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Sailing toward dawn, and I was perched atop the crow's nest, being the ship's eyes. We were two nights out of Sydney, and there'd been no weather to speak of so far. I was keeping watch on a dark stack of nimbus clouds off to the northwest, but we were leaving it far behind, and it looked to be smooth going all the way back to Lionsgate City. Like riding a cloud. . . .
Matt Cruse is a cabin boy on the Aurora, a huge airship that sails hundreds of feet above the ocean, ferrying wealthy passengers from city to city. It is the life Matt's always wanted; convinced he's lighter than air, he imagines himself as buoyant as the hydrium gas that powers his ship. One night he meets a dying balloonist who speaks of beautiful creatures drifting through the skies. It is only after Matt meets the balloonist's granddaughter that he realizes that the man's ravings may, in fact, have been true, and that the creatures are completely real and utterly mysterious.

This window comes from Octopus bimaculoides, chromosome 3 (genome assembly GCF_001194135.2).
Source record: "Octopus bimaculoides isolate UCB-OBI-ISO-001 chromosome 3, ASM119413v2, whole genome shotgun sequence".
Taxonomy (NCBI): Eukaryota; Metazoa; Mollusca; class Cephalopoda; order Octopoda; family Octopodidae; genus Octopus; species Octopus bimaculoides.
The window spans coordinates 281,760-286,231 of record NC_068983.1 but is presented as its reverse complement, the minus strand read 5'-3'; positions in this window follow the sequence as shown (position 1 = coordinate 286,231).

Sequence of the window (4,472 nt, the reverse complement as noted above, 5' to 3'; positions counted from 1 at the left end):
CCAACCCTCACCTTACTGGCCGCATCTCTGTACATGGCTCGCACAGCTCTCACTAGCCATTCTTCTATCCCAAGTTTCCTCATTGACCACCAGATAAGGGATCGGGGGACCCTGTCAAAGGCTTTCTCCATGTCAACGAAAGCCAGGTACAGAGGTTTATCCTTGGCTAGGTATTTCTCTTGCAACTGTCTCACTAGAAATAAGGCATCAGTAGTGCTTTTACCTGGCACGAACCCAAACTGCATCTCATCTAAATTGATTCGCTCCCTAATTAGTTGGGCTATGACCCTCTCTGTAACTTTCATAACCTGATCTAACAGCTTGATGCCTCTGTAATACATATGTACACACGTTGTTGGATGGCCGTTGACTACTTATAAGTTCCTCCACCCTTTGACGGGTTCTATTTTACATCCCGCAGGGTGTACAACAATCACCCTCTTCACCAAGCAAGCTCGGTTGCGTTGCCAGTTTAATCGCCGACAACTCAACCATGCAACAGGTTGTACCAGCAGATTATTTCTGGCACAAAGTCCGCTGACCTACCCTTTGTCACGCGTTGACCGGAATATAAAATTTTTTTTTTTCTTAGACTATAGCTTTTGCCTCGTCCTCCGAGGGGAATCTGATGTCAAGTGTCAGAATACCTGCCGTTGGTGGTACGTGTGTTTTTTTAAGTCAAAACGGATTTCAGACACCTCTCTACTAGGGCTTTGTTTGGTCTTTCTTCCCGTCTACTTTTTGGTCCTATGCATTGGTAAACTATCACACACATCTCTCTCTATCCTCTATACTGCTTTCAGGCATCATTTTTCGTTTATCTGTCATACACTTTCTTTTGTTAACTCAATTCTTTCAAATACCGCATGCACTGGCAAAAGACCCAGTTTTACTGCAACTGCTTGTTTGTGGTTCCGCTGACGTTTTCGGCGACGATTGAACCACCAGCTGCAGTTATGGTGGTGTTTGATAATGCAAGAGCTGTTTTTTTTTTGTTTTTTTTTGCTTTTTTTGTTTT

In a swashbuckling adventure reminiscent of Jules Verne and Robert Louis Stevenson, Kenneth Oppel, author of the best-selling Silverwing trilogy, creates an imagined world in which the air is populated by transcontinental voyagers, pirates, and beings never before dreamed of by the humans who sail the skies.
About the Author
KENNETH OPPEL is the bestselling author of numerous books for young readers. His award-winning Silverwing trilogy has sold over a million copies worldwide and was adapted into an animated TV series and stage play. Airborn won a Michael L. Printz Honor Book Award and the Governor General’s Literary Award; its sequel, Skybreaker, was a New York Times bestseller and was named Children’s Novel of the Year by the Times (UK). Kenneth Oppel is also the author of Half Brother, This Dark Endeavor, The Boundless, The Nest, Every Hidden Thing, Inkling and the Bloom trilogy. His latest novel is Ghostlight. Ken Oppel lives with his family in Toronto.
Firewing: “Plenty of rousing action; special effects on a grand scale; a leavening of humor as well as stimulating thoughts.” — School Library Journal